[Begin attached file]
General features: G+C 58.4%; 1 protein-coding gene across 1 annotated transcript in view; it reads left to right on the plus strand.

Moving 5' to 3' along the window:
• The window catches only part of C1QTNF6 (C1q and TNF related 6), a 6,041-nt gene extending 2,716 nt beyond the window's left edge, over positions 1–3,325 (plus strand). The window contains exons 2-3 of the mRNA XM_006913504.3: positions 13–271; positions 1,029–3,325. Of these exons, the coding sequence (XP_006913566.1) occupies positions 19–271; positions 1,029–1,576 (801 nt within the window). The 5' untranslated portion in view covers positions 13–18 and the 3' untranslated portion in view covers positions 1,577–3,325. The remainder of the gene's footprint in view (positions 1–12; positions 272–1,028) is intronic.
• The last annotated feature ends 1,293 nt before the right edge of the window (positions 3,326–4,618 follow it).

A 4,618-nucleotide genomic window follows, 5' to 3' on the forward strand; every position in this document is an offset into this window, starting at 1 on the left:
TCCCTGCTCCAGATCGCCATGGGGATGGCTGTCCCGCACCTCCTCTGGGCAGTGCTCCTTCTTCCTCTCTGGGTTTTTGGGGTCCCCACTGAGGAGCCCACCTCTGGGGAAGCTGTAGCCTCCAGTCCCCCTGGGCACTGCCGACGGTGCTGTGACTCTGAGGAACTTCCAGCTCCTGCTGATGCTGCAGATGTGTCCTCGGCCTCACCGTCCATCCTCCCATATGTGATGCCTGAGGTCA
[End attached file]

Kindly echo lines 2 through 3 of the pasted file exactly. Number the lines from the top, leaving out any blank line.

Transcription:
Moving 5' to 3' along the window:
• The window catches only part of C1QTNF6 (C1q and TNF related 6), a 6,041-nt gene extending 2,716 nt beyond the window's left edge, over positions 1–3,325 (plus strand). The window contains exons 2-3 of the mRNA XM_006913504.3: positions 13–271; positions 1,029–3,325. Of these exons, the coding sequence (XP_006913566.1) occupies positions 19–271; positions 1,029–1,576 (801 nt within the window). The 5' untranslated portion in view covers positions 13–18 and the 3' untranslated portion in view covers positions 1,577–3,325. The remainder of the gene's footprint in view (positions 1–12; positions 272–1,028) is intronic.